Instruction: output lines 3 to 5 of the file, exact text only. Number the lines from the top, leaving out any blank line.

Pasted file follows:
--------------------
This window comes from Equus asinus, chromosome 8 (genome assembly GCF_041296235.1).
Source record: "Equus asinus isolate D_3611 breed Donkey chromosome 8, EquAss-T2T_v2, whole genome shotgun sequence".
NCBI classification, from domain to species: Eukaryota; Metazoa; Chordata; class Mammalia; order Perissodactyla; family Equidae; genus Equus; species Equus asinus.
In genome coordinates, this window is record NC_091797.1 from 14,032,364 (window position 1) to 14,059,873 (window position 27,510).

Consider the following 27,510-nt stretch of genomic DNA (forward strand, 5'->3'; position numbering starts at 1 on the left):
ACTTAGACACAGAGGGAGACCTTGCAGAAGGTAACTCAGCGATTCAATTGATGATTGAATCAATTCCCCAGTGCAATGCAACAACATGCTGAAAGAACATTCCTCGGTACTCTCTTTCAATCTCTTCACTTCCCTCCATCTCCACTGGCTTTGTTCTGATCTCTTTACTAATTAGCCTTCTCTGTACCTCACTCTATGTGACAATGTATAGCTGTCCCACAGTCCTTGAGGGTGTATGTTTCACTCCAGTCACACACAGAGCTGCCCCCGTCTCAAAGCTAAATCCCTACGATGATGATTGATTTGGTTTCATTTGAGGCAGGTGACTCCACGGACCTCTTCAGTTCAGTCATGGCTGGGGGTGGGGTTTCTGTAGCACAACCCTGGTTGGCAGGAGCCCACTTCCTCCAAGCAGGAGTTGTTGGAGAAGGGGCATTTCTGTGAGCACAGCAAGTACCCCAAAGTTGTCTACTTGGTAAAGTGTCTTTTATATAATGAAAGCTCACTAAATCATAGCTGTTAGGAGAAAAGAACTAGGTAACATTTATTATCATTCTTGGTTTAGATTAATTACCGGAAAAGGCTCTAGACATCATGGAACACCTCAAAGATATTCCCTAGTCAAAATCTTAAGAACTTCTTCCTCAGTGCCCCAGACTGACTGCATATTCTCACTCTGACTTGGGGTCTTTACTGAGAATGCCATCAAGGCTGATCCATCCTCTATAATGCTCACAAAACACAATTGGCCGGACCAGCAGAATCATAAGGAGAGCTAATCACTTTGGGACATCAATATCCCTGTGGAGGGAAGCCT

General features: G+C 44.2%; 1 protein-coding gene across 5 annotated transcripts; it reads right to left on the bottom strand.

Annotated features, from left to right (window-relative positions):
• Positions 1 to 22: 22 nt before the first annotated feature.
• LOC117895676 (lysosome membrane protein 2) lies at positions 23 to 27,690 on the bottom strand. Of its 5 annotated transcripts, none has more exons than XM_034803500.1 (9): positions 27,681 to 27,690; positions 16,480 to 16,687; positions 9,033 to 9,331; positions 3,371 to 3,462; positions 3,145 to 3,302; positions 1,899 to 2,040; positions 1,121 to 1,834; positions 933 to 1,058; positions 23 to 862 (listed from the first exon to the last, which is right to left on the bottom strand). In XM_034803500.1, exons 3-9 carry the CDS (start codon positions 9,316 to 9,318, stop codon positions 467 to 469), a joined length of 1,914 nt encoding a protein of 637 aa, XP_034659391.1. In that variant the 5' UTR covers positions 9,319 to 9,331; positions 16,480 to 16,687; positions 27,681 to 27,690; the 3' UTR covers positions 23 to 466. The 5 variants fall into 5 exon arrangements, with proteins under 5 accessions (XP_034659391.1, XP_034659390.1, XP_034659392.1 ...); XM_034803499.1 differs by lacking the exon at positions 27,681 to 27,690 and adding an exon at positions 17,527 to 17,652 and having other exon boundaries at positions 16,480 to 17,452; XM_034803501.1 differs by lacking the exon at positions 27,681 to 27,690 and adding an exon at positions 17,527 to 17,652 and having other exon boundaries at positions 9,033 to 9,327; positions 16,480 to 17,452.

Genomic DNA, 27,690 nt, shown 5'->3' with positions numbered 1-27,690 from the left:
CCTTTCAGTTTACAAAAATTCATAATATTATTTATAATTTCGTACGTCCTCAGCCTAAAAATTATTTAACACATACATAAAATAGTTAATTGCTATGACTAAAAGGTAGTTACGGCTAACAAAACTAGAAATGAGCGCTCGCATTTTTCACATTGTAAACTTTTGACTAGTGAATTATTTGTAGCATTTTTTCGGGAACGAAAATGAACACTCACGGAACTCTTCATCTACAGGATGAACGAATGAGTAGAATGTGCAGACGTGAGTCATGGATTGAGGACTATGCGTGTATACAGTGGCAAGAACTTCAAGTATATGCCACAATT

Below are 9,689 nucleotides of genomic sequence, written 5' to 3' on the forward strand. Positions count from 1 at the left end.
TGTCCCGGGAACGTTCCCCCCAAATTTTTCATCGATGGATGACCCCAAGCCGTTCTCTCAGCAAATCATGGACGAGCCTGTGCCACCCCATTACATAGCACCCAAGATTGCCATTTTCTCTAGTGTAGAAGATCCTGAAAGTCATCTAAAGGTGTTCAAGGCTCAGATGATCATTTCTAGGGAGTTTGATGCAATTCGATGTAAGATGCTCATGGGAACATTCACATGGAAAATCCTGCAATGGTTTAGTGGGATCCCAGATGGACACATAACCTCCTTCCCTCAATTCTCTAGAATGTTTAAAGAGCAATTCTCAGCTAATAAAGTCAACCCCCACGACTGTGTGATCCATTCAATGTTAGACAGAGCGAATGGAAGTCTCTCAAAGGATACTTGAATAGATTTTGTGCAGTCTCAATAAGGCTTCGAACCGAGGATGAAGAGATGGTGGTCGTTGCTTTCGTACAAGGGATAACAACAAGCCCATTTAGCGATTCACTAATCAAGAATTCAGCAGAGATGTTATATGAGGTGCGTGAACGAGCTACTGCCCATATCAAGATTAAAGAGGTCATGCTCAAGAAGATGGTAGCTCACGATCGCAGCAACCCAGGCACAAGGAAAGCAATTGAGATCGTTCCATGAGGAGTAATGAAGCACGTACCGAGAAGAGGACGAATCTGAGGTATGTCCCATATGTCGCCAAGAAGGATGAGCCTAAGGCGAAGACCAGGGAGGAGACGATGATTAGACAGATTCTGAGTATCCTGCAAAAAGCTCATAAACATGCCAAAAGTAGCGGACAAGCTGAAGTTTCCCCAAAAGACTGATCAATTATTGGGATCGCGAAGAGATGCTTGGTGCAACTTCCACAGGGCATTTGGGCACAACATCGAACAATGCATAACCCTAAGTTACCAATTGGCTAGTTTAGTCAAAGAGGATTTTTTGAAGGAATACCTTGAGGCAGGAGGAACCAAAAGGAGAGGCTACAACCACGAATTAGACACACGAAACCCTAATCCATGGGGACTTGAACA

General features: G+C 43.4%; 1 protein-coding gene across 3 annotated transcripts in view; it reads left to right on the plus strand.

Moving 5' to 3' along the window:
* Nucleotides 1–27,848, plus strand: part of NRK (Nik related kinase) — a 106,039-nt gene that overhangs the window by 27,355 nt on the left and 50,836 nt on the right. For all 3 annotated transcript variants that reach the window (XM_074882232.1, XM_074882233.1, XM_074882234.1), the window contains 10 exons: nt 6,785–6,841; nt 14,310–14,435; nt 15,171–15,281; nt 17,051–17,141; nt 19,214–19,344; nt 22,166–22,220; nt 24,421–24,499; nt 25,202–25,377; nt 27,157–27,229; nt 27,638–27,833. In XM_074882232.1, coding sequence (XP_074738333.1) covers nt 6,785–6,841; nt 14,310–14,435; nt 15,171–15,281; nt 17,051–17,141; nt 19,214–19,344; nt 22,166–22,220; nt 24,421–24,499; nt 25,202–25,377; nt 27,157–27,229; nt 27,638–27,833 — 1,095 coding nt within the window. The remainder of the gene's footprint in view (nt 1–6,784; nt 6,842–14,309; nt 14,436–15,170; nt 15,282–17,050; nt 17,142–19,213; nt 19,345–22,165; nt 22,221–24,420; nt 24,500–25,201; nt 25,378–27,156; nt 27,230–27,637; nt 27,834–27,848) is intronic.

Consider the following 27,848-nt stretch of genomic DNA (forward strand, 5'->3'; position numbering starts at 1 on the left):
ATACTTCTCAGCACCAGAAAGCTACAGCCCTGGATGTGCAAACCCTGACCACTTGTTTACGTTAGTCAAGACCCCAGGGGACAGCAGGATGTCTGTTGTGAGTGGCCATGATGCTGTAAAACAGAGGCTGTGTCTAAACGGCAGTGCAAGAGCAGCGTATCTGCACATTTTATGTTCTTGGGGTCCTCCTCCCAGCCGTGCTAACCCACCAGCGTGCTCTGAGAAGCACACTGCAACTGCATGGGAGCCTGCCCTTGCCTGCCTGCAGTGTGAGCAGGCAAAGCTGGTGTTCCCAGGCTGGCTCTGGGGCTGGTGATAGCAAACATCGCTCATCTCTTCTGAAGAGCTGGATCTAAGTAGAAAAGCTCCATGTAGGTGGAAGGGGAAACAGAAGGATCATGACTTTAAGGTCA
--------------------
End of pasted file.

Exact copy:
NCBI classification, from domain to species: Eukaryota; Metazoa; Chordata; class Mammalia; order Perissodactyla; family Equidae; genus Equus; species Equus asinus.
In genome coordinates, this window is record NC_091797.1 from 14,032,364 (window position 1) to 14,059,873 (window position 27,510).

Consider the following 27,510-nt stretch of genomic DNA (forward strand, 5'->3'; position numbering starts at 1 on the left):